Uganda should add its coffee on the list of tourist attractions
Posted Wednesday, February 27 2013 at 00:00
Uganda is among the world’s leading coffee producers and is also one of the most popular tourist destinations, though our coffee is not a top tourist attraction. Yet in Colombia and other coffee producing countries in Latin America, coffee tourism is big business.
In those countries, there is a proliferation of coffee tours, coffee bars, coffee theme parks, coffee festivals, coffee gardens, coffee museums, and coffee farm stays scattered all over different coffee growing regions.
An experience to remember
These attract tourists from different parts of the world every year, to “discover” the source of their favourite drink – coffee.
These are people who have never seen a coffee plant, and will spend money to visit a farm and even join in the picking. It is an experience they will carry back home and recall each time they take a cup of coffee. Unfortunately, Uganda has not invested in this kind of tourism.
Without wasting time blaming past, present and even future leaders for the missed opportunity, farmers must do everything possible to redeem the situation. There are a few things we can do within our means.
One is to take up the task of promoting coffee as a tourist attraction, ourselves. To become competent tour guides, however, we need to know more about the crop, besides the agronomic practices. We need to have on our finger tips, the political, social, cultural as well as economic history of coffee in this country. The tourists will expect us to know all this, and we just cannot disappoint them.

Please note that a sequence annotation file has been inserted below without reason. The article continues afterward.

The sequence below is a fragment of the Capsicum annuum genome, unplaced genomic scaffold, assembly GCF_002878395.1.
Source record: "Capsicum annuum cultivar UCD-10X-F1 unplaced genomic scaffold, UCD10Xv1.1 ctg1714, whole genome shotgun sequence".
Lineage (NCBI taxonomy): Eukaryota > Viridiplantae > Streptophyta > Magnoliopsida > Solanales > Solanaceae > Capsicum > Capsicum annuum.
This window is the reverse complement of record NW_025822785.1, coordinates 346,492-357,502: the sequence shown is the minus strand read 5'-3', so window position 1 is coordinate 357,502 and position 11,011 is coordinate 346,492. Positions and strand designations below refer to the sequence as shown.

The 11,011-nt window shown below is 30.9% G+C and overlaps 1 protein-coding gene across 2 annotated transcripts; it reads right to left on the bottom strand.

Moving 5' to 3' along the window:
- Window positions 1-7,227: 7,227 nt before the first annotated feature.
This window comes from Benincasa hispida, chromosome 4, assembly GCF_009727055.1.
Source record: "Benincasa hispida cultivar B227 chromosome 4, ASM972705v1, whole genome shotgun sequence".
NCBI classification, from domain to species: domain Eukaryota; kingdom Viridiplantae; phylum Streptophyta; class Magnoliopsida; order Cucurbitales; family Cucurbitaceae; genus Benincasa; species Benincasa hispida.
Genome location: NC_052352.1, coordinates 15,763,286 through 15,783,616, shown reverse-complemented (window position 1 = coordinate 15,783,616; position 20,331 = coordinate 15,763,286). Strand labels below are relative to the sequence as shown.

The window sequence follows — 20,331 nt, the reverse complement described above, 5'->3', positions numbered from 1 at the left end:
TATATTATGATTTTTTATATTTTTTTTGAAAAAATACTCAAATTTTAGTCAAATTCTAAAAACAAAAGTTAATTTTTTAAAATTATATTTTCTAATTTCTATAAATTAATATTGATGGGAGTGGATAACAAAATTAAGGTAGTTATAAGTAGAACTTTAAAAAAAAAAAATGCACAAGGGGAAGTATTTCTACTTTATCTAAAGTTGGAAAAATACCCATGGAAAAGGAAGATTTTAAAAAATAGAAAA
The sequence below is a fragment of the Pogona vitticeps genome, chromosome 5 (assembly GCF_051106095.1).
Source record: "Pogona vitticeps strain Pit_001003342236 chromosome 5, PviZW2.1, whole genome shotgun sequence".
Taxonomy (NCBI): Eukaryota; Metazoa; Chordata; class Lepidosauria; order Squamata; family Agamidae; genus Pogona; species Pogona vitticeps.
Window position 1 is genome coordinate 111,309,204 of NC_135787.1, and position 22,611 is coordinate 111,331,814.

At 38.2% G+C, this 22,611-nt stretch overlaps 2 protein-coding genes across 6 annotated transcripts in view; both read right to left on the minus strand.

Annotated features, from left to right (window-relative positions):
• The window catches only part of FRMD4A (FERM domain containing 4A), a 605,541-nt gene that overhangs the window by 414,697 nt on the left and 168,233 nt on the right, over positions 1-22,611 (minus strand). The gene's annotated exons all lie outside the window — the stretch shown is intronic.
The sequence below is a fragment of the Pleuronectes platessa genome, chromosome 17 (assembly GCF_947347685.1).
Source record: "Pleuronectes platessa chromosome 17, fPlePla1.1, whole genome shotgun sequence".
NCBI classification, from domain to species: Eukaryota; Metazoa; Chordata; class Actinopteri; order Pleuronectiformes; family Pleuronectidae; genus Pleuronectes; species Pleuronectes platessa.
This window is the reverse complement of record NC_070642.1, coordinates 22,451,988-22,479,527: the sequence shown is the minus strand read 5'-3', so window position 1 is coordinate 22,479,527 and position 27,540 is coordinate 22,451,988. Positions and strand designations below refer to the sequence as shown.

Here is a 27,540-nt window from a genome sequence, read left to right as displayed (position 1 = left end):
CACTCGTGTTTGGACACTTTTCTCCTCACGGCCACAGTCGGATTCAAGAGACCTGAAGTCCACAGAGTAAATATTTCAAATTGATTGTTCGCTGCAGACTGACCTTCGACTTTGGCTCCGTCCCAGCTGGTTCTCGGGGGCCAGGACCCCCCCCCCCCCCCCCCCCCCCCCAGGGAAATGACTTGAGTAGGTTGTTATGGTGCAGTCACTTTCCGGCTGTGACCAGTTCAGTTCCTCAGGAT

We should be able to tell them how coffee acquired the notorious name kiboko (whip) and demonstrate how smugglers used to pack coffee in coffins and cover it with rotting offals or fish to evade Amin’s dreaded anti-coffee smuggling unit, headed by the notorious Bob Astles.
These tourists would want to hear about the powerful mwanyi zabala (coffee boom) motorbike that used to cause a “minor earth tremor” wherever it passed, and the time when the army chief of staff used to bank coffee revenues on his personal bank account in London.
We also need to be conversant with the contribution the crop makes to our rich and diverse cultures. For instance, in Buganda, roasted beans are served to in-laws as a special snack during introduction ceremonies. The beans are also used in cultural functions such as initiating new born twins into the family and making blood bonds (okutta omukago).
Besides this, we also need to aggressively cultivate a coffee-drinking culture. True! Uganda is generally a tea-taking nation. Even the head of state invites people to State House for a cup of tea—not coffee. We have to change this culture.
And the first target should be the farmer. How many cups of coffee do you as a coffee farmer take in a day? Do you serve coffee to your visitors? Do you pack coffee for your children for school? When out at a restaurant, do you insist on being served real coffee, not some synthetic stuff conjured out of soy flour?
After making your lifestyle “coffee compatible”, the next target should be the youth; the dot.com generation. This is an important group because they are many and are willing to experiment. To ensure they do not experiment with more deadly stuff, we need to ensure there is quality but affordable coffee at all those joints where they “chill”.
These include internet cafes, movie theatres, shopping malls and even school canteens. Another group to take seriously are people whose faith bars them from alcohol and allows them to take coffee. Finally, we need to invest resources in creating and promoting local brands.
Boost local consumption
Foreign brands have captured our market because we export the best and leave the worst for home consumption.
Recently, Uganda hosted the 10th Fine Coffees Conference and Exhibition. It was an eye opener. The exhibition was dominated by coffee processors from Tanzania, Rwanda, Burundi, Ethiopia, Kenya and Cameroon. There were just a few Ugandan exhibitors. Meanwhile the general public, including coffee farmers, did not seem to be aware of the continental conference taking place in their midst.